There's an old joke among gardeners that taking an interest in perennials is a sign of maturity. Certainly those who plant lots of annuals every year begin to envision nickels, dimes, quarters and even dollar bills poking out of the soil. Among living things, you tend to get what you pay for. The canny gardener, however, knows that there are several ways to insure that bargain plants are truly bargains. Knowing how to use potential sources of cheap plants and ornamental grasses lets you fill your yard with beauty, without breaking the budget.
Buy plants at your supermarket or home center at the right time, to get inexpensive plants in good condition. Since markets and home centers sell plants only from time to time, they will usually offer them as a seasonal special. Buy plants the first or second day of the special, while they are still fresh from the grower and have not yet been subjected to amateurish or inadequate care.
Watch local nurseries for plants on sale. Here it makes sense to "stalk" a rhododendron till the post-bloom price goes down. You can be certain that the plant you would like to buy on sale will be cared for well by people who know plants until it is sold. If you see sale nursery plants in bad condition, assume the nursery may not take great care of full-price plants either.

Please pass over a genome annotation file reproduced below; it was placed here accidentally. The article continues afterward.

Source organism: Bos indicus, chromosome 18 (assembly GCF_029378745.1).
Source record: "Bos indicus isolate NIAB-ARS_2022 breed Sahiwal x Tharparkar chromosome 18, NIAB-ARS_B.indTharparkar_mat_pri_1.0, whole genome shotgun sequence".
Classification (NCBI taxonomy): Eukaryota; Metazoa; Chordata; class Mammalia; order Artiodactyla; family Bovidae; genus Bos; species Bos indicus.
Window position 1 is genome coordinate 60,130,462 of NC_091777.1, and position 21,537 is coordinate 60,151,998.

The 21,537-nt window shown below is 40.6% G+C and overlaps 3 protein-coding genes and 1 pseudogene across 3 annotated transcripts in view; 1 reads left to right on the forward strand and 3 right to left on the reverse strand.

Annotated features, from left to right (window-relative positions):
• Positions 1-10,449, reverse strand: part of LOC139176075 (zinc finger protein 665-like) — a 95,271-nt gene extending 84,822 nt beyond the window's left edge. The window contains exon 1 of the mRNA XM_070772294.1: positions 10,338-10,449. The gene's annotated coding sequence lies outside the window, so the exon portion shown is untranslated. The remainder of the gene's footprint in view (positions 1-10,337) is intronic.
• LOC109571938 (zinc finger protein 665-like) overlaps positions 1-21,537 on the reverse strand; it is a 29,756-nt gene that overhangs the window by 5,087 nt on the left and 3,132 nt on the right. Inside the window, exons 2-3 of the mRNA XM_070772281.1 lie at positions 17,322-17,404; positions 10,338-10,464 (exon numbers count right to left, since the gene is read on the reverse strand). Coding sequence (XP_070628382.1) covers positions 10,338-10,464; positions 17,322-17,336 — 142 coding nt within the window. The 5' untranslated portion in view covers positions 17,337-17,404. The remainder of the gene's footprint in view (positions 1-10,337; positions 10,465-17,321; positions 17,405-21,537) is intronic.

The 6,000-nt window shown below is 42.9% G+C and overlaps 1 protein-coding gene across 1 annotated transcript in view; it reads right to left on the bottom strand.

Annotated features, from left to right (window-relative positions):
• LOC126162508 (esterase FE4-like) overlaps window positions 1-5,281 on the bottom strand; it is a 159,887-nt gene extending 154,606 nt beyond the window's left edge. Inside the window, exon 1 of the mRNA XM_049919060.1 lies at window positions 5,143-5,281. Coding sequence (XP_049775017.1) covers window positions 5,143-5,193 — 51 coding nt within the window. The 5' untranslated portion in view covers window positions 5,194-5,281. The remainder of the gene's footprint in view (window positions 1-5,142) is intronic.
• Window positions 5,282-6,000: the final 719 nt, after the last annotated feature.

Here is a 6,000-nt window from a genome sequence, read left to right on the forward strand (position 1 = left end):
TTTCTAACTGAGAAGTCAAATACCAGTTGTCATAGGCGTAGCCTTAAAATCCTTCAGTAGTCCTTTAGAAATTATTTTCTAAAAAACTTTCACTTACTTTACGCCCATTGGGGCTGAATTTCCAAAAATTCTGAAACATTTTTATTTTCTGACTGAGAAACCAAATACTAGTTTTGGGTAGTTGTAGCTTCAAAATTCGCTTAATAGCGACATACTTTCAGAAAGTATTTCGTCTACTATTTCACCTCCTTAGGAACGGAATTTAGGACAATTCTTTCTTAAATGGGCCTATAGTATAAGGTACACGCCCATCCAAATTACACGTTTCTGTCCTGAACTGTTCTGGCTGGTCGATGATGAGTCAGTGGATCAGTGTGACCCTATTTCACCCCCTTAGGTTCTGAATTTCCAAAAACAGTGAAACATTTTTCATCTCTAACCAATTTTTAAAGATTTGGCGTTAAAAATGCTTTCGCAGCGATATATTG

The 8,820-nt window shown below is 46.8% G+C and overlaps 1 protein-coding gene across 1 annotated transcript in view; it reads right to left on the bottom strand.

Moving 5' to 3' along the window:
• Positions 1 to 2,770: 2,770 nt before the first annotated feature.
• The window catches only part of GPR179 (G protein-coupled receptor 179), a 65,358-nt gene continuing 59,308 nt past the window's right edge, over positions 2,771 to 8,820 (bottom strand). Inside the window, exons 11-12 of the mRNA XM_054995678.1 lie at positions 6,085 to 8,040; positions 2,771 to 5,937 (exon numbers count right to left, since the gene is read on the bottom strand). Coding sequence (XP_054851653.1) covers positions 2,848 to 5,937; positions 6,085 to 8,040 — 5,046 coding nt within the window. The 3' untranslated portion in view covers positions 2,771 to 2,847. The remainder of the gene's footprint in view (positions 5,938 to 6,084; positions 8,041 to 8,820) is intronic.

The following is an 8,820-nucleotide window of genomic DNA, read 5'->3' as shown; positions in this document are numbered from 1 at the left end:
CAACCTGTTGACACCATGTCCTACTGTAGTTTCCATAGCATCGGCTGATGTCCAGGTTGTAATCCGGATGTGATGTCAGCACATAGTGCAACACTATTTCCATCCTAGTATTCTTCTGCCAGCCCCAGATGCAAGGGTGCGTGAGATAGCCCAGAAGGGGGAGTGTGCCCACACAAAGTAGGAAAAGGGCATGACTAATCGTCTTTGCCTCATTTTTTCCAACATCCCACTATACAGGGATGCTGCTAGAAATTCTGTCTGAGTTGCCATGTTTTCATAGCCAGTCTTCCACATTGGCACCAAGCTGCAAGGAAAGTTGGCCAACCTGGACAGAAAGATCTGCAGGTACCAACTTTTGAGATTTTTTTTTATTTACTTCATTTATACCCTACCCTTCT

Read plant catalogs carefully, to be certain a low price is really a bargain. The picture looks lovely, and the text raves. Your bare-root 2-year-old woody shrub, however, may be disappointingly tiny or arrive damaged by shipping delays. Put in a small order first, as a good reality check on the company's catalog promises, including return policies. You can always go back for more if you're pleased.
Scout out local sources for inexpensive plants. Locate your community's garden club, nature center or native plant organization. If they don't have plant sales themselves, they can be excellent sources for reputable and specialized nurseries and plant exchanges. Especially if you are looking for a rare native, what may seem like a high price to someone else may seem like a bargain in terms of the search. Local groups may also have good inexpensive ideas that have not occurred to you.
Contact almost-free "free" websites. Free-Trees-and-Plants provides employment to disabled workers; plants are free and you pay only shipping. The Arbor Day Foundation will provide you with a selection of trees that do well in your area in exchange for a low membership fee. The America the Beautiful Fund recycles unsold seeds of many varieties; you can choose categories in lots of 100 packets for a small contribution.
Cruise the increasing number of greenmarkets in your area. Perhaps not even knowing the farmer's name will make you eat more beets, but some greenmarket vendors offer plants as well as produce. If they don't, ask--new vendors especially enjoy learning what their customers would like to buy.